Month: December 2017
often reflect on the wisdom of the well-known quote by poet and civil rights activist Maya Angelou:
“I’ve learned that people will forget what you said, people will forget what you did, but people will never forget how you made them feel.”
I have intense appreciation for this observation. For me, it encapsulates the essence of inclusion – it is all about how we make each other feel. I marvel at how brilliant and complex this seemingly simple sentiment really is.
My work as an educator in the field of diversity and inclusion is predicated on Angelou’s words, this fundamental view of human relationships. In my experience, I have never met a person who did not want to matter in this world. We universally want to feel respected and valued. This “truth” seems to be present in the countless stories that have been thoughtfully shared with me during the years. These stories tend to be rich with emotion and suggest a striving to feel visible and understood.
There is another quote by philosopher, theologian and humanitarian Jean Vanier that also reflects an ideal of inclusion:
“Each human being, however small or weak, has something to bring to humanity. As we start to really get to know others, as we begin to listen to each other’s stories, things begin to change. We begin the movement from exclusion to inclusion, from fear to trust, from closedness to openness, from judgment and prejudice to forgiveness and understanding. It is a movement of the heart.”
To be inclusive involves listening to one another with humility and generosity of spirit, with full attention that is unconsciously given with no thought of sacrifice but with appreciation of the privilege, the opportunity to understand the heart of another human being.
Imagine a world where we did this for each other. There would be no limit to what we could accomplish. It would be a world filled with breathtaking possibilities. We can do this for one another. We just have to want to.
People often note that this takes time, and it does. So perhaps my idealism surfaces when I consider if there is a better use of time. Is it possible for each of us to listen to the story of at least one other person? I think so.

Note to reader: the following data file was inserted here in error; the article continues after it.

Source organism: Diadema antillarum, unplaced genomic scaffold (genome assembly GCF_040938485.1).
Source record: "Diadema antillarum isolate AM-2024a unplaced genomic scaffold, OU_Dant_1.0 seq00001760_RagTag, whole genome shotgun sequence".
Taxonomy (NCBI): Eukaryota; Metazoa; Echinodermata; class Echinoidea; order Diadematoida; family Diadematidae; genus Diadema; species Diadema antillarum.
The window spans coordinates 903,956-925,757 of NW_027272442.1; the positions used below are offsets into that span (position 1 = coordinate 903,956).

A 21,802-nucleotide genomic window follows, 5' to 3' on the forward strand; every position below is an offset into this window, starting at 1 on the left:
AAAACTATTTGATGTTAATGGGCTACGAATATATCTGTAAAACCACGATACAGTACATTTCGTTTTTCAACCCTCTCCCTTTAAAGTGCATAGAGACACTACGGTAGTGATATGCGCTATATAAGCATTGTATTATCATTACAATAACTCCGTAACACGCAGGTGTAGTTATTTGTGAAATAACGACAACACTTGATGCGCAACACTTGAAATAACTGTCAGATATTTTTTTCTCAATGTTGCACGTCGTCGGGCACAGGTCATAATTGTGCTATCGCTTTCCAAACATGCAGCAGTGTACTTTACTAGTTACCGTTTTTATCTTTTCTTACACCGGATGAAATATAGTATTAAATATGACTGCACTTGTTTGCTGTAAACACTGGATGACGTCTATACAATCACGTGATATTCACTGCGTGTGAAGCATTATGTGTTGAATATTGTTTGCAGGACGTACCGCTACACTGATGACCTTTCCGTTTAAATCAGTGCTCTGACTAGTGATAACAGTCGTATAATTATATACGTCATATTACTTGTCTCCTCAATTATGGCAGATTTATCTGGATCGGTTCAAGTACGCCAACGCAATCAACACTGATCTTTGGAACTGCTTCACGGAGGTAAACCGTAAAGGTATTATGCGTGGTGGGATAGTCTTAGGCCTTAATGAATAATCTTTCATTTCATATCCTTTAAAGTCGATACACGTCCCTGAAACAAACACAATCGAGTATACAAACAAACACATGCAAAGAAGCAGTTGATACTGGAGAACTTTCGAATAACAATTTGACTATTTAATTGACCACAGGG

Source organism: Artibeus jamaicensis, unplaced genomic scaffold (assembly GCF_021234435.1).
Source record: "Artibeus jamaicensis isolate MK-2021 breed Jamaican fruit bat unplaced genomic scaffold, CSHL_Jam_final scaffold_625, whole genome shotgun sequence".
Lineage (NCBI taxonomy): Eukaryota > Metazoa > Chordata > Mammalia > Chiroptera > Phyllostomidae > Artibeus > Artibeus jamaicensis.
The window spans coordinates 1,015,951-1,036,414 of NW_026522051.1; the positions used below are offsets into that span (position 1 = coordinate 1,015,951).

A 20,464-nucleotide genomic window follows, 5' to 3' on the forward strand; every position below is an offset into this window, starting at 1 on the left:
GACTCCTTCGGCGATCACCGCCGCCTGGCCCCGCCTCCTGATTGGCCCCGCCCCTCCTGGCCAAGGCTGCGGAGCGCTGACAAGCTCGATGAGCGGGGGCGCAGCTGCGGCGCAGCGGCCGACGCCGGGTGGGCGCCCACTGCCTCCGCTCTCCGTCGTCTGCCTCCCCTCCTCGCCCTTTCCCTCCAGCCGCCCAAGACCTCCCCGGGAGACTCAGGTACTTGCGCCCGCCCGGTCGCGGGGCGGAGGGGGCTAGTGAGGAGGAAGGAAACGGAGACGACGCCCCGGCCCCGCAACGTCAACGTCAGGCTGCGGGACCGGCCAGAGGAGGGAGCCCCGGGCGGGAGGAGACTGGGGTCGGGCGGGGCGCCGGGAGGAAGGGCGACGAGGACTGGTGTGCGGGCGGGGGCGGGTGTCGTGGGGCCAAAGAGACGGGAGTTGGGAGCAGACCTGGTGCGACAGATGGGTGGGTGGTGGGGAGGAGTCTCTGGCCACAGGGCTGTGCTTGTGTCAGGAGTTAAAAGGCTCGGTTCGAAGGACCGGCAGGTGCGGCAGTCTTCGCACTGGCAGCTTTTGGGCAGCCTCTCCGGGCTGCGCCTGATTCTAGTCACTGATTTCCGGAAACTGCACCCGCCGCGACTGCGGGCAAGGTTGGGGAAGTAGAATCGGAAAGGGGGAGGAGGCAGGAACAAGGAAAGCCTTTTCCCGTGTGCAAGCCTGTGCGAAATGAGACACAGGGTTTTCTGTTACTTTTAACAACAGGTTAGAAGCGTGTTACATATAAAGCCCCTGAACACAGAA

Inclusion is about reaching in and touching hearts. It involves caring, wanting to share our humanity and our connection to each other. But this involves creating an environment where people feel safe and want to share their stories. The privacy of another person’s life cannot be denied. We cannot force, nor should we, a revelation of the heart. So as we open the door to sharing, we also must be respectful of the life experiences and the needs of the other person.
It is important to suspend the expectation that all of us wish to share – and wish to share at the same depth. I am appreciative of whatever another person wishes to reveal to me as this is a gift. It involves trust at the most profound level.
Perhaps the starting point is to reflect on our own willingness to be vulnerable, our own willingness to share with others. This involves how we, in Angelou’s words, have been made to feel, what our experiences and outcomes with sharing have been.
In my personal life, my heart is out there for all to know. And, in my professional work, I also have been very fortunate to have colleagues and dear friends who have listened to my many stories, and who have known that I was genuinely interested in listening to and understanding whatever aspects of their lives they wanted me to know.
This level of connection is at the core of inclusion, at its very essence.
Creating an inclusive world is not simple. Human relationships are not simple, but humanity shines brightest when we care about one another, when we want people to thrive and excel, and when we want all voices to be heard, listened to and understood.
Barbara E. Thompson is the associate director of UCF’s Office of Diversity and Inclusion. She can be reached at Barbara.Thompson@ucf.edu.
Revitalizing a Downtown Neighborhood
For the first time in 46 years, Orlando’s Parramore neighborhood has its own school for children in preschool through eighth grade.
Since the early 1970s, when court-ordered integration efforts closed the two all-black schools in the area, children in the Parramore neighborhood have been split up and bused to eight different school.